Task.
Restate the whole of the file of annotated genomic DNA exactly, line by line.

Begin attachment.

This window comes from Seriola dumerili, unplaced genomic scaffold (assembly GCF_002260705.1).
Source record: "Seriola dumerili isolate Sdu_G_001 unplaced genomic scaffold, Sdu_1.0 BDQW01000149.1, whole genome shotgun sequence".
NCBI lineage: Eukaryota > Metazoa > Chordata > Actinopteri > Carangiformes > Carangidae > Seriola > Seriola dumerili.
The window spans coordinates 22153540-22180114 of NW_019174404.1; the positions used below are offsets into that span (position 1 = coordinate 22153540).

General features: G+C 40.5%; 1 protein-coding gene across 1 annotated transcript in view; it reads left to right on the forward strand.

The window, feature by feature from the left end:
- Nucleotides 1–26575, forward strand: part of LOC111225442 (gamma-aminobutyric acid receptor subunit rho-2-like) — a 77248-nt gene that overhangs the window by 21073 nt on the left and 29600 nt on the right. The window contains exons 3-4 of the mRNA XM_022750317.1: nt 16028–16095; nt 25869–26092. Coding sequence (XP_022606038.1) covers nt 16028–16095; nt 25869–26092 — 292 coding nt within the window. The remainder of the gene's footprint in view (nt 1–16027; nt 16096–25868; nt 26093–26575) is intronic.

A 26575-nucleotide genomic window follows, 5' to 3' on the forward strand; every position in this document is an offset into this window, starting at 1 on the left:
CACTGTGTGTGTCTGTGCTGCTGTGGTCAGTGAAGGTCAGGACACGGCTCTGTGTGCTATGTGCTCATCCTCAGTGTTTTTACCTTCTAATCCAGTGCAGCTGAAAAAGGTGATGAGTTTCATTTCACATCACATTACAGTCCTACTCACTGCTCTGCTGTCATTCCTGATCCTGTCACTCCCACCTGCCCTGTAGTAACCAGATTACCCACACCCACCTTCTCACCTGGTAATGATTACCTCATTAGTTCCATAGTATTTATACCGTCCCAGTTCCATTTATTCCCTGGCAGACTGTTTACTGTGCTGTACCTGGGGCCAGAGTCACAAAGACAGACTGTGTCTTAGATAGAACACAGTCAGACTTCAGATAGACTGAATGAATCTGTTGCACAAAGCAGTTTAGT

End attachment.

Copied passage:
This window comes from Seriola dumerili, unplaced genomic scaffold (assembly GCF_002260705.1).
Source record: "Seriola dumerili isolate Sdu_G_001 unplaced genomic scaffold, Sdu_1.0 BDQW01000149.1, whole genome shotgun sequence".
NCBI lineage: Eukaryota > Metazoa > Chordata > Actinopteri > Carangiformes > Carangidae > Seriola > Seriola dumerili.
The window spans coordinates 22153540-22180114 of NW_019174404.1; the positions used below are offsets into that span (position 1 = coordinate 22153540).

General features: G+C 40.5%; 1 protein-coding gene across 1 annotated transcript in view; it reads left to right on the forward strand.

The window, feature by feature from the left end:
- Nucleotides 1–26575, forward strand: part of LOC111225442 (gamma-aminobutyric acid receptor subunit rho-2-like) — a 77248-nt gene that overhangs the window by 21073 nt on the left and 29600 nt on the right. The window contains exons 3-4 of the mRNA XM_022750317.1: nt 16028–16095; nt 25869–26092. Coding sequence (XP_022606038.1) covers nt 16028–16095; nt 25869–26092 — 292 coding nt within the window. The remainder of the gene's footprint in view (nt 1–16027; nt 16096–25868; nt 26093–26575) is intronic.

A 26575-nucleotide genomic window follows, 5' to 3' on the forward strand; every position in this document is an offset into this window, starting at 1 on the left:
CACTGTGTGTGTCTGTGCTGCTGTGGTCAGTGAAGGTCAGGACACGGCTCTGTGTGCTATGTGCTCATCCTCAGTGTTTTTACCTTCTAATCCAGTGCAGCTGAAAAAGGTGATGAGTTTCATTTCACATCACATTACAGTCCTACTCACTGCTCTGCTGTCATTCCTGATCCTGTCACTCCCACCTGCCCTGTAGTAACCAGATTACCCACACCCACCTTCTCACCTGGTAATGATTACCTCATTAGTTCCATAGTATTTATACCGTCCCAGTTCCATTTATTCCCTGGCAGACTGTTTACTGTGCTGTACCTGGGGCCAGAGTCACAAAGACAGACTGTGTCTTAGATAGAACACAGTCAGACTTCAGATAGACTGAATGAATCTGTTGCACAAAGCAGTTTAGT